Peugeot fuel pressure

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Joined: Thu Dec 24, 2015 12:54 pm

Peugeot fuel pressure

Post by colingibbs1 » Sun Jan 10, 2016 10:29 am

Hi all. First post so here goes.
I have taken on a problem vehicle as is seem to be a real head scratcher. Peugeot boxer van 2.0hdi engine code RHV.
It has a p code P0191 fuel pressure inconsistent. I have checked the fuel pressure switch in the rail, I have 5v supply, ground and signal in the middle. I get 0.5v with ignition on and 1.25v on idle, this rises to 3v when revved. Not yet took a reading while driving under load. All readings have been taken from the ecu end of the wiring harness to check integrity of the wiring. According to my information this is all normal.

I have another machine reading fuel pressure while driving. Pressure on idle shows a min of 277bar, at around 3000rpm the van cuts out and flags up the code, fuel pressure at this point is 867bar. Vehicle will run in limp mode after this.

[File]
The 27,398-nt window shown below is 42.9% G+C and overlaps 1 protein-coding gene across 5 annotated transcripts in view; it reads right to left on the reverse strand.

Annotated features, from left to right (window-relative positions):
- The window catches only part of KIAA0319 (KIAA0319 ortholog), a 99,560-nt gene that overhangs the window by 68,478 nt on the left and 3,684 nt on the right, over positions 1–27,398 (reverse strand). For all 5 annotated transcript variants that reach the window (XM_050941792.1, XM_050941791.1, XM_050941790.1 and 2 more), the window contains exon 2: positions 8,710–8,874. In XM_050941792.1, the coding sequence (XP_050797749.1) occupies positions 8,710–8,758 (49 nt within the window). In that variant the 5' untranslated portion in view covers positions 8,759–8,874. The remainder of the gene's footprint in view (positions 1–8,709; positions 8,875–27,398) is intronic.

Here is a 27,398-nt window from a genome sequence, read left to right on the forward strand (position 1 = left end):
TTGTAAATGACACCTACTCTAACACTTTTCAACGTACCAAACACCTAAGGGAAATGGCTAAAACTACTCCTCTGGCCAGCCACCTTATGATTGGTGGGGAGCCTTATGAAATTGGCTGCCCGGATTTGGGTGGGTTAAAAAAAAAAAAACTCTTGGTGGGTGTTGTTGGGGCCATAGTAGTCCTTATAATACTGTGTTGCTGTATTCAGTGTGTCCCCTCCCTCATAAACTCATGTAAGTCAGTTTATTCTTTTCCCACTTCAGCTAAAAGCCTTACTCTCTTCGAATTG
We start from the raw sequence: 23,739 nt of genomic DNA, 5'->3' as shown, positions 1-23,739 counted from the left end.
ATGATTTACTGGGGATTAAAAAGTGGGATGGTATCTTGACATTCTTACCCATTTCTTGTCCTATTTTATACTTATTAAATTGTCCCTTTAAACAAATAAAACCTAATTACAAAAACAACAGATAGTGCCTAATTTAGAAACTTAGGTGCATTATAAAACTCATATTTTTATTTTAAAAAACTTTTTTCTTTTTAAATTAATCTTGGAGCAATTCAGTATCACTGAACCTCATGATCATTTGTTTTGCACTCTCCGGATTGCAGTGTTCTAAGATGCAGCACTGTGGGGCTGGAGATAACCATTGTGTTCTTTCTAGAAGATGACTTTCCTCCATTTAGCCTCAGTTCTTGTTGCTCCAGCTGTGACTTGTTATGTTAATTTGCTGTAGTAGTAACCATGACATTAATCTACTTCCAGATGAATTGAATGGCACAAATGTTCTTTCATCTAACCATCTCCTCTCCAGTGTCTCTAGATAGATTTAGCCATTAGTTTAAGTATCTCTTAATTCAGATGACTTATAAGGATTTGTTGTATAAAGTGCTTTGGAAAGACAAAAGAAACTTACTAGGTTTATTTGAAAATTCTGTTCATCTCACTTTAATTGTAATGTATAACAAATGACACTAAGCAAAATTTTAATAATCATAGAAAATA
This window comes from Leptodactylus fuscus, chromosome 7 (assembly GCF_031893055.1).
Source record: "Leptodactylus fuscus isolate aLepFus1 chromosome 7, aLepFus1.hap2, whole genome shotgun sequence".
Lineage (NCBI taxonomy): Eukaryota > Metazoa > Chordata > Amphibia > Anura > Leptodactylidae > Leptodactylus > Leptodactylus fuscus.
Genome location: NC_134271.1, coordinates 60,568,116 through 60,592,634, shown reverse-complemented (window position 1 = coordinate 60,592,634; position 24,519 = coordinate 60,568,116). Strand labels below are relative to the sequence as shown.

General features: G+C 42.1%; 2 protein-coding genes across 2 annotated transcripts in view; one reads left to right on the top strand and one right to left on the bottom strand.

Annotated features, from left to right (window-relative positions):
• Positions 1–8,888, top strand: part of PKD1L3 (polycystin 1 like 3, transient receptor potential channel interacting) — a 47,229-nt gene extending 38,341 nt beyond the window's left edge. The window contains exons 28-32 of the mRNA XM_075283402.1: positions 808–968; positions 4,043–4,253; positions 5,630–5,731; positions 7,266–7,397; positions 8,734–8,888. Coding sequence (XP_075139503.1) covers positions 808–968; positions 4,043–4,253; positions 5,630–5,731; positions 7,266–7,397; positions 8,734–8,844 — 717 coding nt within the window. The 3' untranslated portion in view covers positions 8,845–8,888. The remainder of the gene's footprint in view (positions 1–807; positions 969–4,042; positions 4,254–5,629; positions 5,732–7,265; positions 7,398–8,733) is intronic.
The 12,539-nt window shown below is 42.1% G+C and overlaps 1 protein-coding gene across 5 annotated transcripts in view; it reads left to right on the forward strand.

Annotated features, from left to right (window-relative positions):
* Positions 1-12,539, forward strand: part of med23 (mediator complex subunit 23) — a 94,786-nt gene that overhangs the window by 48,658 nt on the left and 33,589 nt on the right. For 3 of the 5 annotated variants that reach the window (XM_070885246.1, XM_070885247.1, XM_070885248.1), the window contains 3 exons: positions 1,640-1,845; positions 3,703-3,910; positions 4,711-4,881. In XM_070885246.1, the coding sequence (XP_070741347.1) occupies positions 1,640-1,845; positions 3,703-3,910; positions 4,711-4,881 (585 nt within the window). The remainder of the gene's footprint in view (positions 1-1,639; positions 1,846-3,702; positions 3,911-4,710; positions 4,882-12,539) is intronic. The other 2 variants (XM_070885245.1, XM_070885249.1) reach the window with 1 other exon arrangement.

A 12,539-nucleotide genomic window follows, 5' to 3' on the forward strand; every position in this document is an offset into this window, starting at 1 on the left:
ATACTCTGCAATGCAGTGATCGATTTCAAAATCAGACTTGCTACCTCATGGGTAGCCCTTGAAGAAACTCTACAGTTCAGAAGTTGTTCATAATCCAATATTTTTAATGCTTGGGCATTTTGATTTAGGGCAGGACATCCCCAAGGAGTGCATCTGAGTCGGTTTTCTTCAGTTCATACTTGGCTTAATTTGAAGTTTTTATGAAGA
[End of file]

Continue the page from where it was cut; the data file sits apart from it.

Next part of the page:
Any suggestions will be greatly received.


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Joined: Wed Oct 30, 2013 11:18 am

Re: Peugeot fuel pressure

Post by Budgie » Wed Jan 13, 2016 9:47 am

Hi, from your description I am concluding that the fuel pressure is not being maintained at a level that the PCM is happy with. This obviously could be too much or more than likely too little pressure. When road testing and the fault occurs have a look at the duty cycle to the DRV whilst monitoring fuel pressure this should give you some idea as to what is happening. This info should be available in live data.
You could use your scope monitoring rail pressure voltage (signal wire), DRV using a duty cycle maths channel converting from the control wire of the DRV.
IF it is lack of pressure, then obviously there are many reasons for lack of pressure, eg fuel supply to and from filter and through to pump (restrictions, air ingress etc.), excessive injector back leakage under both low and high fuel pressures, sticking DRV, faulty high pressure relief/safety valve (if it has one) and of course the ability of the HP pump to actually make pressure which is fairly straightforward to test, the other consideration is can the pump produce the required volume of fuel, although this is fairly rare in my experience.
Hope some of the above helps .....

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